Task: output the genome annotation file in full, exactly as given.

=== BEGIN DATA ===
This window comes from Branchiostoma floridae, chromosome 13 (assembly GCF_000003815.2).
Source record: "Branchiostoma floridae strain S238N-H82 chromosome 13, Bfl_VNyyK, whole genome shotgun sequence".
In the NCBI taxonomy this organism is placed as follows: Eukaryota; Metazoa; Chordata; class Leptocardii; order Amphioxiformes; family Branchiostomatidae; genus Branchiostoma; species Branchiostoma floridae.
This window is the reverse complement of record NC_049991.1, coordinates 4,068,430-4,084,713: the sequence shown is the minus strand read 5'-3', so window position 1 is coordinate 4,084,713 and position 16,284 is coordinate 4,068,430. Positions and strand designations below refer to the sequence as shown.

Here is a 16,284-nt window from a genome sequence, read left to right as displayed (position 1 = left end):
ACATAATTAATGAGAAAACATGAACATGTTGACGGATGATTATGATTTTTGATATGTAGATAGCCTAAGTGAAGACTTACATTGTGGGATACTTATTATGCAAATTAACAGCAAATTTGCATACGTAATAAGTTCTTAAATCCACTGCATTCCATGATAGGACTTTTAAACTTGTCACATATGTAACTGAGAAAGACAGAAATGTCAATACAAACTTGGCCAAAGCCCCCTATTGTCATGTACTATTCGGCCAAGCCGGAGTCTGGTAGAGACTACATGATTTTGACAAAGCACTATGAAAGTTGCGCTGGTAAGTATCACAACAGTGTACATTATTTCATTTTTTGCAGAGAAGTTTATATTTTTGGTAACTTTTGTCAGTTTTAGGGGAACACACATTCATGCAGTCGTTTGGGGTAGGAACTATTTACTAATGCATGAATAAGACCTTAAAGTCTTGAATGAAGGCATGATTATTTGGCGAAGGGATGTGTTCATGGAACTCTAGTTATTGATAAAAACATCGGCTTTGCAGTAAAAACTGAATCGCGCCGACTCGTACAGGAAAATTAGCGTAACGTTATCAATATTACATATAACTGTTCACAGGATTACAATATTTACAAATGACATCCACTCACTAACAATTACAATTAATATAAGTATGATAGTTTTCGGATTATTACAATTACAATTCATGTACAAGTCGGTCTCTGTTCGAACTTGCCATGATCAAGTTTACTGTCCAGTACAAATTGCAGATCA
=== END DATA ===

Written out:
This window comes from Branchiostoma floridae, chromosome 13 (assembly GCF_000003815.2).
Source record: "Branchiostoma floridae strain S238N-H82 chromosome 13, Bfl_VNyyK, whole genome shotgun sequence".
In the NCBI taxonomy this organism is placed as follows: Eukaryota; Metazoa; Chordata; class Leptocardii; order Amphioxiformes; family Branchiostomatidae; genus Branchiostoma; species Branchiostoma floridae.
This window is the reverse complement of record NC_049991.1, coordinates 4,068,430-4,084,713: the sequence shown is the minus strand read 5'-3', so window position 1 is coordinate 4,084,713 and position 16,284 is coordinate 4,068,430. Positions and strand designations below refer to the sequence as shown.

Here is a 16,284-nt window from a genome sequence, read left to right as displayed (position 1 = left end):
ACATAATTAATGAGAAAACATGAACATGTTGACGGATGATTATGATTTTTGATATGTAGATAGCCTAAGTGAAGACTTACATTGTGGGATACTTATTATGCAAATTAACAGCAAATTTGCATACGTAATAAGTTCTTAAATCCACTGCATTCCATGATAGGACTTTTAAACTTGTCACATATGTAACTGAGAAAGACAGAAATGTCAATACAAACTTGGCCAAAGCCCCCTATTGTCATGTACTATTCGGCCAAGCCGGAGTCTGGTAGAGACTACATGATTTTGACAAAGCACTATGAAAGTTGCGCTGGTAAGTATCACAACAGTGTACATTATTTCATTTTTTGCAGAGAAGTTTATATTTTTGGTAACTTTTGTCAGTTTTAGGGGAACACACATTCATGCAGTCGTTTGGGGTAGGAACTATTTACTAATGCATGAATAAGACCTTAAAGTCTTGAATGAAGGCATGATTATTTGGCGAAGGGATGTGTTCATGGAACTCTAGTTATTGATAAAAACATCGGCTTTGCAGTAAAAACTGAATCGCGCCGACTCGTACAGGAAAATTAGCGTAACGTTATCAATATTACATATAACTGTTCACAGGATTACAATATTTACAAATGACATCCACTCACTAACAATTACAATTAATATAAGTATGATAGTTTTCGGATTATTACAATTACAATTCATGTACAAGTCGGTCTCTGTTCGAACTTGCCATGATCAAGTTTACTGTCCAGTACAAATTGCAGATCA